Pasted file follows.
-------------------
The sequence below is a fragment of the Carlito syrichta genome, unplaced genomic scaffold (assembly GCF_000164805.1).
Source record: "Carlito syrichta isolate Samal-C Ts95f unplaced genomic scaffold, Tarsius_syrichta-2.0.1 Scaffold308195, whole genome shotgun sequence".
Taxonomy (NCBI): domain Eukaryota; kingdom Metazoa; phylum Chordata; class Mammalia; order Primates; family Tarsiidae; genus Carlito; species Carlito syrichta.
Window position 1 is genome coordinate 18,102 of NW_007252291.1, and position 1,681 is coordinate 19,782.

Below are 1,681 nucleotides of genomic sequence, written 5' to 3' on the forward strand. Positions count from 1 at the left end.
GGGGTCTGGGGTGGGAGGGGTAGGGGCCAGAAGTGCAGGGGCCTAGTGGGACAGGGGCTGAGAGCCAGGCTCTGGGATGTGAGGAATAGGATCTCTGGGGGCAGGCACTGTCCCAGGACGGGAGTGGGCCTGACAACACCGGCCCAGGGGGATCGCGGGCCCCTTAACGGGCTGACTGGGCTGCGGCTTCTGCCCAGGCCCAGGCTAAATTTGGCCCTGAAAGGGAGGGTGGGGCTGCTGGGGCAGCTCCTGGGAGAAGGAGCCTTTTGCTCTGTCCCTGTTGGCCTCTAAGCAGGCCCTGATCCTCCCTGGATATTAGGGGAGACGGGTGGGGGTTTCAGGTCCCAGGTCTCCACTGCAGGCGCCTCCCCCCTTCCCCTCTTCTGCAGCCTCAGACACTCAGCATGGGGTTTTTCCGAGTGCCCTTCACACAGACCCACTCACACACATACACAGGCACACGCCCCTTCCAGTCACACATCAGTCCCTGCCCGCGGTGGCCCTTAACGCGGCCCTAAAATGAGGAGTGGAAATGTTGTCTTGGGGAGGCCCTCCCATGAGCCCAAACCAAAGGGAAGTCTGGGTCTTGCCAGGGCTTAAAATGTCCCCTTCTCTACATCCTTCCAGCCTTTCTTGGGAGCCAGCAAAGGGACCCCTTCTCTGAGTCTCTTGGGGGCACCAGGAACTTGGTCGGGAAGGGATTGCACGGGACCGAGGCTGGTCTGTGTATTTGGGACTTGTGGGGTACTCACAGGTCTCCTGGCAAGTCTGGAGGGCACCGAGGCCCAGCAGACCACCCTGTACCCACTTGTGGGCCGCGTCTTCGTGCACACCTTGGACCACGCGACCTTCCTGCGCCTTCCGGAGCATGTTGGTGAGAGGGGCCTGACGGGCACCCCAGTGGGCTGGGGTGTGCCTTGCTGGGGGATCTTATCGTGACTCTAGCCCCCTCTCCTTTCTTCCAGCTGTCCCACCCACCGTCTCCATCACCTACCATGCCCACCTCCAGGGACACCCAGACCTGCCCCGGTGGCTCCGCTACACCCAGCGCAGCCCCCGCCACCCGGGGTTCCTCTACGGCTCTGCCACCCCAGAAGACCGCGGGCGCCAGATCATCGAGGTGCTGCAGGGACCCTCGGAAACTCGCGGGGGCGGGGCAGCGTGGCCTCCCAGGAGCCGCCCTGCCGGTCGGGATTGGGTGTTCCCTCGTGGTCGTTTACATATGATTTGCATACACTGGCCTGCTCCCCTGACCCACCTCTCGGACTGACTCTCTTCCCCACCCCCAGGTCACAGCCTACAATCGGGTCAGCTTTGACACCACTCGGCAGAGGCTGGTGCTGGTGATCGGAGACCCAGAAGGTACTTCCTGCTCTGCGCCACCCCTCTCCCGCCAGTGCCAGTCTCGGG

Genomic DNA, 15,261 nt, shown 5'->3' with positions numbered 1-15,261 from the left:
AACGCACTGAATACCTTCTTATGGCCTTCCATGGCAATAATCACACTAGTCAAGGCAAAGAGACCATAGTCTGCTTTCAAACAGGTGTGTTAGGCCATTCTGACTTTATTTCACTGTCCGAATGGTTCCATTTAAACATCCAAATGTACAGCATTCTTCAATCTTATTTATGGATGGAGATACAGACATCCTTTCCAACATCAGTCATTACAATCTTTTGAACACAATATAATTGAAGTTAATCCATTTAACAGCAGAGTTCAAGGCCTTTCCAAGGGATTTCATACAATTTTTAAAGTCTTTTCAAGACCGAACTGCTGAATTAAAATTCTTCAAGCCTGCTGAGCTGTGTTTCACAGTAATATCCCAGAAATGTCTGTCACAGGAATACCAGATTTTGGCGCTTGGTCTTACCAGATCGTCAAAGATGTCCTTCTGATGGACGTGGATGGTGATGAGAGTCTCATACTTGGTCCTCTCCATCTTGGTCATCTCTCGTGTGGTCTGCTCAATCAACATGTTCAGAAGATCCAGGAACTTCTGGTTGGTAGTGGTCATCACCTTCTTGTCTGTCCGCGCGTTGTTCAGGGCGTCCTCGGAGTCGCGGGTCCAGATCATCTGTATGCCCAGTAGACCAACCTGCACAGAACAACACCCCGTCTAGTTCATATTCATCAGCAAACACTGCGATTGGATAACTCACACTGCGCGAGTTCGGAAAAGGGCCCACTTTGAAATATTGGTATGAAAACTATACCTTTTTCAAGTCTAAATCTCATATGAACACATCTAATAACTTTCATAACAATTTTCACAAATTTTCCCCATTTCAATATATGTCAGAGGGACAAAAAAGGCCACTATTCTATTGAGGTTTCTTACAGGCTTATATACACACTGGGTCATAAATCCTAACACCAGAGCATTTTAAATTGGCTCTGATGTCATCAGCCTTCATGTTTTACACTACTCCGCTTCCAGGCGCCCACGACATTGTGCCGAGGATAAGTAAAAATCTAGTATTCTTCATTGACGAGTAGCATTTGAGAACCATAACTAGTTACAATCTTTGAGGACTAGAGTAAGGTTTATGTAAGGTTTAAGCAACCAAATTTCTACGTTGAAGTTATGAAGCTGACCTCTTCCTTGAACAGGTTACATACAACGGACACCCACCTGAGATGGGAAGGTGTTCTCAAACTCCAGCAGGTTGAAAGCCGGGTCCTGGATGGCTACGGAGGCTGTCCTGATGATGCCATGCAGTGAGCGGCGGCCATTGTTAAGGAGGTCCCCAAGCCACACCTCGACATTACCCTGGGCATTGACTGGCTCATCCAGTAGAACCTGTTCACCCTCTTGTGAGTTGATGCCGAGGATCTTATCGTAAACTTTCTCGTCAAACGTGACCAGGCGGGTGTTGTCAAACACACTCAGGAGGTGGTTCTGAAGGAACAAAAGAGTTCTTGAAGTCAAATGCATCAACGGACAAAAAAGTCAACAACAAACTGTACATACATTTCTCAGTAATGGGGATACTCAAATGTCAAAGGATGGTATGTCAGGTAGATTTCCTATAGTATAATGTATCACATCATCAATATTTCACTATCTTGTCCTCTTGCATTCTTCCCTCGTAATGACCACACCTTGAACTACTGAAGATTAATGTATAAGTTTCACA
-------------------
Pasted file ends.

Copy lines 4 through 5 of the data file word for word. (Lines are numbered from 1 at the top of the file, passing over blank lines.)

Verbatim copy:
Window position 1 is genome coordinate 18,102 of NW_007252291.1, and position 1,681 is coordinate 19,782.

Below are 1,681 nucleotides of genomic sequence, written 5' to 3' on the forward strand. Positions count from 1 at the left end.